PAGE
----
• Coronavirus

Highest incidence of aftereffects marked in 5th wave, according to Tokyo ward survey

Yomiuri Shimbun file photo
A vaccination venue is seen in Setagaya Ward, Tokyo, in June 2021.

A survey regarding the aftereffects of COVID-19 revealed a higher percentage of people with aftereffects in the fifth wave, when the delta variant was dominant, than in earlier waves. The government of Setagaya Ward in Tokyo, who conducted it, noted that the most common symptom was an abnormal sense of smell at 56%.

The survey was sent out to 18,553 individuals in December 2021, who were reported positive to the Setagaya Public Health Center between April 16 and Sept. 30 of that year. The survey, which was conducted by mail and via the internet, asked about symptoms and duration of aftereffects, and received responses from 6,289 people. It was the second such survey following one for those who were confirmed infected from February 2020 to April 15, 2021.

According to the results of the survey, 54.2% (3,408 people) responded that they had developed some kind of aftereffect. This was higher than the previous 48.1% response. By the time of positive diagnosis, 57.1% of those diagnosed in the fifth wave, from July to September last year, developed aftereffects, while only 44.1% of those diagnosed from April 16 to the end of June the same year did so.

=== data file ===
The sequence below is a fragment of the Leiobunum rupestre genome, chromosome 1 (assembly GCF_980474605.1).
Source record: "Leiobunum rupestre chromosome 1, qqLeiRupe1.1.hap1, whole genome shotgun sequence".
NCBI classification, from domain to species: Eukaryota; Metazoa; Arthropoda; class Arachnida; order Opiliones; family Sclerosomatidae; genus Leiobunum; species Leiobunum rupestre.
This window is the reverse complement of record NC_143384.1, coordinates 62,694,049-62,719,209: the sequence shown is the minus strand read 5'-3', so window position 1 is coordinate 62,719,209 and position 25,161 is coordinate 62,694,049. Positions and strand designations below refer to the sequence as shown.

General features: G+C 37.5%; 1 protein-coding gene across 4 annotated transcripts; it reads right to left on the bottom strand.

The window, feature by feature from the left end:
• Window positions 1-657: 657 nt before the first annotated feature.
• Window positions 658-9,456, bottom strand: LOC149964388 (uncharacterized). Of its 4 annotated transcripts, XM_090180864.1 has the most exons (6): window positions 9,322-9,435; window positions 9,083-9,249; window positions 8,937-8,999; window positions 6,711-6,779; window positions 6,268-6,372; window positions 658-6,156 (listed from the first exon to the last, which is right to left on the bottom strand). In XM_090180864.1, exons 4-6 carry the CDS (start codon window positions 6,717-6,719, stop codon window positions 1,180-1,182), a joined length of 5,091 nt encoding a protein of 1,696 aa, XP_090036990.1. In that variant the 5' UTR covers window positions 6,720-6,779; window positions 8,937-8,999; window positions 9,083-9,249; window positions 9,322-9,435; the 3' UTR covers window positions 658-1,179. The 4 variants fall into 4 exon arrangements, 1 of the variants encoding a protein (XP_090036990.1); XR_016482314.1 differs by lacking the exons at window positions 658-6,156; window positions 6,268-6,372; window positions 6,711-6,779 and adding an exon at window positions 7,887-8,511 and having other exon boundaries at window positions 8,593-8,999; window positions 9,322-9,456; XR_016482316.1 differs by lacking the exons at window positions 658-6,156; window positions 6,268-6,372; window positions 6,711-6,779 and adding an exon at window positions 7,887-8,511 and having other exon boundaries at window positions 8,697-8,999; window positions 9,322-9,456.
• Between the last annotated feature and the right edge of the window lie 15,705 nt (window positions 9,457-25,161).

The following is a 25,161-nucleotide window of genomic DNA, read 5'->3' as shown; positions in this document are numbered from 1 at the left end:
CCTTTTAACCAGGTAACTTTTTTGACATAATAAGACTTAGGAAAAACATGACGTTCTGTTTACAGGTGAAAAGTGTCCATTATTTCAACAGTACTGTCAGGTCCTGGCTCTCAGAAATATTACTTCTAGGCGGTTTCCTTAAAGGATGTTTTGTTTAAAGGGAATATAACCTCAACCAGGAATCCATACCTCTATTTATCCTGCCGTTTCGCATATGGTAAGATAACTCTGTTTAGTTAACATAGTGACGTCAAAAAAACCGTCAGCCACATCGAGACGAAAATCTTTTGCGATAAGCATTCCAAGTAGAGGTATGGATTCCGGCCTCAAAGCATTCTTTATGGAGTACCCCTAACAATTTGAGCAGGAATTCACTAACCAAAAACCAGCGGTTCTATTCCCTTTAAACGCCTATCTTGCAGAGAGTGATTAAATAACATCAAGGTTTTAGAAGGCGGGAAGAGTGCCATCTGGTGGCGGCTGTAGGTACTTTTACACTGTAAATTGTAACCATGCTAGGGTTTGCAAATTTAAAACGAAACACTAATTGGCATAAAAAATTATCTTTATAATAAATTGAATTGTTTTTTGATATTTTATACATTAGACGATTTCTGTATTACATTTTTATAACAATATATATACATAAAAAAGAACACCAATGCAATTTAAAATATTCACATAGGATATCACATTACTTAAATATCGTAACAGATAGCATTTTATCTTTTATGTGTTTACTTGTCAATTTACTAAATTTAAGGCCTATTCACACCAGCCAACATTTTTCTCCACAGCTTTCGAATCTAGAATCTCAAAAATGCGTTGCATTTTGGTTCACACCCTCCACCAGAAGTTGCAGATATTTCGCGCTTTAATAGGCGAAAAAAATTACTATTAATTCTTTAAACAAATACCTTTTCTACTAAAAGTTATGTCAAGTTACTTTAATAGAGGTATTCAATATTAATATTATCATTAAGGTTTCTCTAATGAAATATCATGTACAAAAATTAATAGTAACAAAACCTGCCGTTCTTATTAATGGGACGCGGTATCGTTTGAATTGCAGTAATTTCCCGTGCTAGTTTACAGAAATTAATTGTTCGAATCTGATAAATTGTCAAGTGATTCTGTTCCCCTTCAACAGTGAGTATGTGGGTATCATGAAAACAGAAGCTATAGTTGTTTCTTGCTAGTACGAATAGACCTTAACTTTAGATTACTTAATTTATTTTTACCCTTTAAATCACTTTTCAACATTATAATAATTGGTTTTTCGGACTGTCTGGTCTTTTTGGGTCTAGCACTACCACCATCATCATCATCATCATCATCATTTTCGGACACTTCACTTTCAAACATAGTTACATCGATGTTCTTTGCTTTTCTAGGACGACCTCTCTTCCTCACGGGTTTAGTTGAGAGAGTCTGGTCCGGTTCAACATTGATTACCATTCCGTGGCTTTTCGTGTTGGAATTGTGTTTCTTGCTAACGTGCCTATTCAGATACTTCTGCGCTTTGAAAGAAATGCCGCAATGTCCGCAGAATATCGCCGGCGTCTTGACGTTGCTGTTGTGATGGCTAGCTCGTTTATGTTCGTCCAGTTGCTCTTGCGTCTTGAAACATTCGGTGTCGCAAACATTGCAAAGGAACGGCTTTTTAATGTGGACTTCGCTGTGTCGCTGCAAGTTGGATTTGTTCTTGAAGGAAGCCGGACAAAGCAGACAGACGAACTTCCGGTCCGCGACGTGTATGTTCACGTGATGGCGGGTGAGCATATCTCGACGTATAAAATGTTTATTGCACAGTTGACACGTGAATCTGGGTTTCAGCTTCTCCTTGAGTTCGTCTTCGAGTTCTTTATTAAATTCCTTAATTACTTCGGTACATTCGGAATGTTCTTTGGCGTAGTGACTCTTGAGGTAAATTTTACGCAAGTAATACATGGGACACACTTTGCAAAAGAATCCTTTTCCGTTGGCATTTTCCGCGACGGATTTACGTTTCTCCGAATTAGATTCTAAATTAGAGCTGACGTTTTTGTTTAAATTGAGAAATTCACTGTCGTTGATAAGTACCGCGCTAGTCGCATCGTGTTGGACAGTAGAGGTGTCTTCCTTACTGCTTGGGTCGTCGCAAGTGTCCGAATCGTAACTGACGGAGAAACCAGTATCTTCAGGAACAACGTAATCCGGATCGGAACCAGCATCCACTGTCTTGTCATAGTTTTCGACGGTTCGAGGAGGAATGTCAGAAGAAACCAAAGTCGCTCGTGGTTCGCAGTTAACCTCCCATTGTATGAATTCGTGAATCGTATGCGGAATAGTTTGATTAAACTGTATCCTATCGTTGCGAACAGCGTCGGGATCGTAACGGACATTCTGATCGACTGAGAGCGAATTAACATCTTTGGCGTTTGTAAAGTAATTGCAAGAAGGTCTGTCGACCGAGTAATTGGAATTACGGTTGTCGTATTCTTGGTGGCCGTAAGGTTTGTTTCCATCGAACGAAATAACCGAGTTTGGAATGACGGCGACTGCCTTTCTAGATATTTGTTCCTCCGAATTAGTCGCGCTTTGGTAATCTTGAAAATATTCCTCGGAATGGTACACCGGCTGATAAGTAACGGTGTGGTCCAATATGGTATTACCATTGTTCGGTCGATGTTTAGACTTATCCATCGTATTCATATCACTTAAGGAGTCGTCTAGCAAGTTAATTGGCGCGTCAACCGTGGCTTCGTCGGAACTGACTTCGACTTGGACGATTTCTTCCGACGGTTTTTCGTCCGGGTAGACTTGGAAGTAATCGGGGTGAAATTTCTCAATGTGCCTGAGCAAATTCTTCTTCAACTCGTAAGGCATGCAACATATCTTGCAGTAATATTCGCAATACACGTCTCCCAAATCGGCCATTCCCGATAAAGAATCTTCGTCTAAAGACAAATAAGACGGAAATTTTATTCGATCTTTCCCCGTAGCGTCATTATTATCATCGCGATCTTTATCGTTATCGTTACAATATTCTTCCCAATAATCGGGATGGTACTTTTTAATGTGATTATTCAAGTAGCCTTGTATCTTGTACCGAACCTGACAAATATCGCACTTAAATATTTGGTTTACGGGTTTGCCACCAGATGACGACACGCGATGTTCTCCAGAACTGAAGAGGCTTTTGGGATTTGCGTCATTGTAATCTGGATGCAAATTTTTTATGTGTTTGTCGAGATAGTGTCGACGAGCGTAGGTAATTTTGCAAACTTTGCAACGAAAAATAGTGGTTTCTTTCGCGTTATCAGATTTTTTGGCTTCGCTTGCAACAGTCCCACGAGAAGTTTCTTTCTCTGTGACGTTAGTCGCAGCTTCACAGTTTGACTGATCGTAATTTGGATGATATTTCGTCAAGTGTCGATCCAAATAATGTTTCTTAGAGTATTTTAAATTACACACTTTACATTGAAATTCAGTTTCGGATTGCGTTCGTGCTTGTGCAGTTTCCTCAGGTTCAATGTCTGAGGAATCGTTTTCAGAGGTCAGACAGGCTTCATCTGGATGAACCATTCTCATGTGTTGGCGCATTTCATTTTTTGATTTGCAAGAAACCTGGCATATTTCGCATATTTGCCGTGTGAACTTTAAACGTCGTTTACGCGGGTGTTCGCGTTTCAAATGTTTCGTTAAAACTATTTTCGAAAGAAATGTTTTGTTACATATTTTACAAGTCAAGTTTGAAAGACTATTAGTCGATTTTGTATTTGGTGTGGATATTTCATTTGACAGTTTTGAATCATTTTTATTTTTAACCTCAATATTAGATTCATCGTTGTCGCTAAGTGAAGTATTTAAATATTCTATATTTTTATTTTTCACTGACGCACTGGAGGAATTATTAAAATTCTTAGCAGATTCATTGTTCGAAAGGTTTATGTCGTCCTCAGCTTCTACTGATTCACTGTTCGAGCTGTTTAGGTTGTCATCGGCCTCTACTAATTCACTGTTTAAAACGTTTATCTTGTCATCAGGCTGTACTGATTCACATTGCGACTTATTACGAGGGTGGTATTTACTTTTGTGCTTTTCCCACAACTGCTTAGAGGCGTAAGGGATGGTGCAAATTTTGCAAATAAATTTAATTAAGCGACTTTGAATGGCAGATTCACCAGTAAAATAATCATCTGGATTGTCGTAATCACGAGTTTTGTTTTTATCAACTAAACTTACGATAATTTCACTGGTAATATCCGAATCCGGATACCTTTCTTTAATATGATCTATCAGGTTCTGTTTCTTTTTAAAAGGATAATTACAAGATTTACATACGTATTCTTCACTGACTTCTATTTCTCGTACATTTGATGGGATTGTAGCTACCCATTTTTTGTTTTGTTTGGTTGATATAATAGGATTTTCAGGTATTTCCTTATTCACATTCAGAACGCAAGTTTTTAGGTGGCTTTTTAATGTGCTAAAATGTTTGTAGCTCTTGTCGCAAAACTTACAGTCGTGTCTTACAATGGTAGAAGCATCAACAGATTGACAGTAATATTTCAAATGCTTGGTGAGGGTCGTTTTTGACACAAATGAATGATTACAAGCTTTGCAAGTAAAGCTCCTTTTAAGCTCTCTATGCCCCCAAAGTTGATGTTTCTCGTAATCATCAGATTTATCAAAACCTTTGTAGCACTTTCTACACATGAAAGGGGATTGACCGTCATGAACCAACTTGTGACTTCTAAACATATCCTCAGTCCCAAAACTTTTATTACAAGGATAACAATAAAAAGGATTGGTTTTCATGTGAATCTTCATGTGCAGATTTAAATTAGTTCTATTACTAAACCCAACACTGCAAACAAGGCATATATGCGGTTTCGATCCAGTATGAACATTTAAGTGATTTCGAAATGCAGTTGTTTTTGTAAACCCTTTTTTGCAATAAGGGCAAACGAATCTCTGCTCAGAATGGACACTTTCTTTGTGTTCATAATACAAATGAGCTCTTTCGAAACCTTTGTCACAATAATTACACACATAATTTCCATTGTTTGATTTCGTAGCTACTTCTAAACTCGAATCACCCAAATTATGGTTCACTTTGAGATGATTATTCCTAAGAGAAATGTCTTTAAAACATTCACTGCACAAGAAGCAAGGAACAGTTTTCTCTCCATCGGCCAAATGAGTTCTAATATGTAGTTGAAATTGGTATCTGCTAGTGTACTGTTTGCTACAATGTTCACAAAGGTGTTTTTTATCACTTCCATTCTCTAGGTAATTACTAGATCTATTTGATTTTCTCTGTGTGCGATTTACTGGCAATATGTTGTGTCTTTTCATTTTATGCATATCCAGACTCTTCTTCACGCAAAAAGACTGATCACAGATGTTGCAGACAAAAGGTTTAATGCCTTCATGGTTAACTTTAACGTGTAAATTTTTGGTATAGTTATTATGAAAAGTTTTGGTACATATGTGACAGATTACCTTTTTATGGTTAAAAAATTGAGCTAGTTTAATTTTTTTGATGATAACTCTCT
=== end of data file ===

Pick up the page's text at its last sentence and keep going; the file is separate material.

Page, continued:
The findings show that the incidence rate of aftereffects of those infected in the fifth wave was the highest.

“The type of variant may have affected the incidence rate of aftereffects,” said a ward official.

When asked to choose their symptoms, 56% reported an abnormal sense of smell, 46.5% said they experienced an abnormal sense of taste, while a feeling of weariness followed at 45.6%. Coughing, hair loss and difficulty in concentrating were also reported. Also, 31.8% of the respondents had no symptoms such as a fever while they were recuperating, but aftereffects appeared some time afterwards. This figure is higher than the 27.5% in the previous survey.

By gender, 46% of men, compared to 41.9% in the previous survey, and 62.2% of women, compared to 54.3% in the previous survey, experienced aftereffects.